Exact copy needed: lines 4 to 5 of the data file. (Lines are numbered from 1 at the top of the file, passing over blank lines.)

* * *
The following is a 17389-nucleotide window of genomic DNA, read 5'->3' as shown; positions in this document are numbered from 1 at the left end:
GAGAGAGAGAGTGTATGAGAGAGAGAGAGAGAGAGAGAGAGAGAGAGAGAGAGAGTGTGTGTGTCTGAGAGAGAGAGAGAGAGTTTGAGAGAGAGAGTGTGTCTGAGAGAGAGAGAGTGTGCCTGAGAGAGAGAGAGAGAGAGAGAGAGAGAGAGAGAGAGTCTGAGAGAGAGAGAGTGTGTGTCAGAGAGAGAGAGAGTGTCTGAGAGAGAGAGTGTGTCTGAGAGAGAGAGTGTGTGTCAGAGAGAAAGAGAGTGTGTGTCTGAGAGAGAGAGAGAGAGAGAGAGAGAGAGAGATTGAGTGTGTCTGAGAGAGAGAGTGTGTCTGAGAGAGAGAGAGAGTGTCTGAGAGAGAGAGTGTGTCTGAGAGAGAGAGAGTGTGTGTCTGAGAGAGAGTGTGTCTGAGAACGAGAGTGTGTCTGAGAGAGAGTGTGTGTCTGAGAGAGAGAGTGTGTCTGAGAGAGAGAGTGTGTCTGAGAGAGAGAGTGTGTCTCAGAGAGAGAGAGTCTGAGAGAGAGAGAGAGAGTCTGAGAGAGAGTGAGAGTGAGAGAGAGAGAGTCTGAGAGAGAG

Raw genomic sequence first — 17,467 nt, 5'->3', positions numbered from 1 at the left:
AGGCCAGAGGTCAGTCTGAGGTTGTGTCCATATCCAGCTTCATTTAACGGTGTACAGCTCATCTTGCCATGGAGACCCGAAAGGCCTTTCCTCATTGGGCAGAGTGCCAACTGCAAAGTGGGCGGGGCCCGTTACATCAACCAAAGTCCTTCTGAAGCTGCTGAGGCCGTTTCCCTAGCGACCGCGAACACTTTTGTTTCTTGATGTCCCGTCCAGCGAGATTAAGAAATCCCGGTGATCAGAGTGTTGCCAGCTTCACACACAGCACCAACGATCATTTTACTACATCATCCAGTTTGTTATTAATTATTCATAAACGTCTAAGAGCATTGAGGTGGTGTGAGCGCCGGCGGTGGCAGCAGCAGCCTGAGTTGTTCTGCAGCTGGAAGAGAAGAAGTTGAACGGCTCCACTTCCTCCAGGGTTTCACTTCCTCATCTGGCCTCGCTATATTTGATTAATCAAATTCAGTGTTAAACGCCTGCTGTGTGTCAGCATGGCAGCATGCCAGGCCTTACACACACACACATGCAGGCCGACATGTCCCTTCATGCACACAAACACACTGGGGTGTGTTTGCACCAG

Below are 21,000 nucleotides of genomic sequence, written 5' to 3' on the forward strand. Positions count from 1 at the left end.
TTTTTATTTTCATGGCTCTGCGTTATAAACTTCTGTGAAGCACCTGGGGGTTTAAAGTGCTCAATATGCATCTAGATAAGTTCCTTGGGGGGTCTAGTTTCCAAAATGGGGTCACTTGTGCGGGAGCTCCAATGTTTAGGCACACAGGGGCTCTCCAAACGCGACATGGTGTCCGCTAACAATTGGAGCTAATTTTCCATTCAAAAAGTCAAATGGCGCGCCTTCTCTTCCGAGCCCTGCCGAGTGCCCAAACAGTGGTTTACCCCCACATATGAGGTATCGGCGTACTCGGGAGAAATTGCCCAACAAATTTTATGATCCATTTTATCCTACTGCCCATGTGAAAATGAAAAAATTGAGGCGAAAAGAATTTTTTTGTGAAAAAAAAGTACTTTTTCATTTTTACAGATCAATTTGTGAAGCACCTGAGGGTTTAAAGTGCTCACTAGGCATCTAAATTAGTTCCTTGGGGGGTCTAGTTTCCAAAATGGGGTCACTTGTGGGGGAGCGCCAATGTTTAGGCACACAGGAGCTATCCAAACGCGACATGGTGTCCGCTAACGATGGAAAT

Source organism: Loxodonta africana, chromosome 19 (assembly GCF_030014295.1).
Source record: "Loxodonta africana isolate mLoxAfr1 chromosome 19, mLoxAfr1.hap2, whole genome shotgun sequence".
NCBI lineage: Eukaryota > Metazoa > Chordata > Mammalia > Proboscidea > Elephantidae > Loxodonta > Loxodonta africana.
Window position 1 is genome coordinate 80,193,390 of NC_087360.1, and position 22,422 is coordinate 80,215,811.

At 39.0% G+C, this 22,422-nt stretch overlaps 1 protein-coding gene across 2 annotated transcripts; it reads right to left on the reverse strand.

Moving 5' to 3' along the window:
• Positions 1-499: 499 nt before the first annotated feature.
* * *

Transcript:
AGGCCAGAGGTCAGTCTGAGGTTGTGTCCATATCCAGCTTCATTTAACGGTGTACAGCTCATCTTGCCATGGAGACCCGAAAGGCCTTTCCTCATTGGGCAGAGTGCCAACTGCAAAGTGGGCGGGGCCCGTTACATCAACCAAAGTCCTTCTGAAGCTGCTGAGGCCGTTTCCCTAGCGACCGCGAACACTTTTGTTTCTTGATGTCCCGTCCAGCGAGATTAAGAAATCCCGGTGATCAGAGTGTTGCCAGCTTCACACACAGCACCAACGATCATTTTACTACATCATCCAGTTTGTTATTAATTATTCATAAACGTCTAAGAGCATTGAGGTGGTGTGAGCGCCGGCGGTGGCAGCAGCAGCCTGAGTTGTTCTGCAGCTGGAAGAGAAGAAGTTGAACGGCTCCACTTCCTCCAGGGTTTCACTTCCTCATCTGGCCTCGCTATATTTGATTAATCAAATTCAGTGTTAAACGCCTGCTGTGTGTCAGCATGGCAGCATGCCAGGCCTTACACACACACACATGCAGGCCGACATGTCCCTTCATGCACACAAACACACTGGGGTGTGTTTGCACCAG

Below are 21,000 nucleotides of genomic sequence, written 5' to 3' on the forward strand. Positions count from 1 at the left end.